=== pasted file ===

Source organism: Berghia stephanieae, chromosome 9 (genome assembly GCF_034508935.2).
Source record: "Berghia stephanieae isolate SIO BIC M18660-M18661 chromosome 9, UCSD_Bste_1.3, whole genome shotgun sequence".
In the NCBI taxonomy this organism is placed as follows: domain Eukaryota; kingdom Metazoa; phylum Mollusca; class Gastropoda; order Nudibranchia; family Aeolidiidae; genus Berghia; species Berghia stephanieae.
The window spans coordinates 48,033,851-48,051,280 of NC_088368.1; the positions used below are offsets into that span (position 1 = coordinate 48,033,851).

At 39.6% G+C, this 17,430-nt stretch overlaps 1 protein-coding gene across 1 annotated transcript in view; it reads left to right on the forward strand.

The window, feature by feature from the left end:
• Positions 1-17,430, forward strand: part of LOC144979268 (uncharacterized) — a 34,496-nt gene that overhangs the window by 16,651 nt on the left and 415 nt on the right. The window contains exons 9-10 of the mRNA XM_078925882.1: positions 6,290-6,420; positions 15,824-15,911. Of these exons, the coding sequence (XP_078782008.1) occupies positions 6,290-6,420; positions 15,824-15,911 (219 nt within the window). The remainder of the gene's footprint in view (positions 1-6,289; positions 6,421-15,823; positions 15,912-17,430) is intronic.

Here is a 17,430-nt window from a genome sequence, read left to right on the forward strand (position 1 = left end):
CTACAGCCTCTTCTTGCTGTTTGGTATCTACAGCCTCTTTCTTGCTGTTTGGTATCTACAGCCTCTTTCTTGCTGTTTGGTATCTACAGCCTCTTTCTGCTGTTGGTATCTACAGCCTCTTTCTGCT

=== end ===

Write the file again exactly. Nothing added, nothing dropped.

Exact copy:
Source organism: Berghia stephanieae, chromosome 9 (genome assembly GCF_034508935.2).
Source record: "Berghia stephanieae isolate SIO BIC M18660-M18661 chromosome 9, UCSD_Bste_1.3, whole genome shotgun sequence".
In the NCBI taxonomy this organism is placed as follows: domain Eukaryota; kingdom Metazoa; phylum Mollusca; class Gastropoda; order Nudibranchia; family Aeolidiidae; genus Berghia; species Berghia stephanieae.
The window spans coordinates 48,033,851-48,051,280 of NC_088368.1; the positions used below are offsets into that span (position 1 = coordinate 48,033,851).

At 39.6% G+C, this 17,430-nt stretch overlaps 1 protein-coding gene across 1 annotated transcript in view; it reads left to right on the forward strand.

The window, feature by feature from the left end:
• Positions 1-17,430, forward strand: part of LOC144979268 (uncharacterized) — a 34,496-nt gene that overhangs the window by 16,651 nt on the left and 415 nt on the right. The window contains exons 9-10 of the mRNA XM_078925882.1: positions 6,290-6,420; positions 15,824-15,911. Of these exons, the coding sequence (XP_078782008.1) occupies positions 6,290-6,420; positions 15,824-15,911 (219 nt within the window). The remainder of the gene's footprint in view (positions 1-6,289; positions 6,421-15,823; positions 15,912-17,430) is intronic.

Here is a 17,430-nt window from a genome sequence, read left to right on the forward strand (position 1 = left end):
CTACAGCCTCTTCTTGCTGTTTGGTATCTACAGCCTCTTTCTTGCTGTTTGGTATCTACAGCCTCTTTCTTGCTGTTTGGTATCTACAGCCTCTTTCTGCTGTTGGTATCTACAGCCTCTTTCTGCT